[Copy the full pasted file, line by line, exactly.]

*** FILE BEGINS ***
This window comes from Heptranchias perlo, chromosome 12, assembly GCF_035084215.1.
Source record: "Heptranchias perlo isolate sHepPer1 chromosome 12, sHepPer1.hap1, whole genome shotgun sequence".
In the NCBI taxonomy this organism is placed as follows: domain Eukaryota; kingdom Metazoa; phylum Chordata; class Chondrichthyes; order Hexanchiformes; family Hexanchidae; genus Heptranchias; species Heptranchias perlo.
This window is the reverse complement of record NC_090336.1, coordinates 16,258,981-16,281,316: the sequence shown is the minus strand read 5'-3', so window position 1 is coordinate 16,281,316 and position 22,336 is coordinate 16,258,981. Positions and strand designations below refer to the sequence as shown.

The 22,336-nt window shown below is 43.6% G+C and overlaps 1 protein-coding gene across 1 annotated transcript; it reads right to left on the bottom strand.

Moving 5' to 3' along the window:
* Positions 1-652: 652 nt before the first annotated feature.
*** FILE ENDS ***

This window comes from Heptranchias perlo, chromosome 12, assembly GCF_035084215.1.
Source record: "Heptranchias perlo isolate sHepPer1 chromosome 12, sHepPer1.hap1, whole genome shotgun sequence".
In the NCBI taxonomy this organism is placed as follows: domain Eukaryota; kingdom Metazoa; phylum Chordata; class Chondrichthyes; order Hexanchiformes; family Hexanchidae; genus Heptranchias; species Heptranchias perlo.
This window is the reverse complement of record NC_090336.1, coordinates 16,258,981-16,281,316: the sequence shown is the minus strand read 5'-3', so window position 1 is coordinate 16,281,316 and position 22,336 is coordinate 16,258,981. Positions and strand designations below refer to the sequence as shown.

The 22,336-nt window shown below is 43.6% G+C and overlaps 1 protein-coding gene across 1 annotated transcript; it reads right to left on the bottom strand.

Moving 5' to 3' along the window:
* Positions 1-652: 652 nt before the first annotated feature.